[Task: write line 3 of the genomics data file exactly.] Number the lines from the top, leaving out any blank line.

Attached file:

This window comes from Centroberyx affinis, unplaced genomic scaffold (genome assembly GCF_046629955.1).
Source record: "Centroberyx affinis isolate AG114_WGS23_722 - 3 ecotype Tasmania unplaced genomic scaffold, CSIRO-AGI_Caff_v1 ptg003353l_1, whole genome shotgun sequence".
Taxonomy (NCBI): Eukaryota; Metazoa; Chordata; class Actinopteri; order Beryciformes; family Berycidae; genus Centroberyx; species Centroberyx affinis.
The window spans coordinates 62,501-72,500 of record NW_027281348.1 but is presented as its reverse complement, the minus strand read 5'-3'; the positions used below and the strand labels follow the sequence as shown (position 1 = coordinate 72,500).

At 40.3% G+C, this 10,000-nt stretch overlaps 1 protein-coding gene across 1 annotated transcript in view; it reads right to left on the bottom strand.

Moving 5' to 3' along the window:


Taxonomy (NCBI): Eukaryota; Metazoa; Chordata; class Actinopteri; order Beryciformes; family Berycidae; genus Centroberyx; species Centroberyx affinis.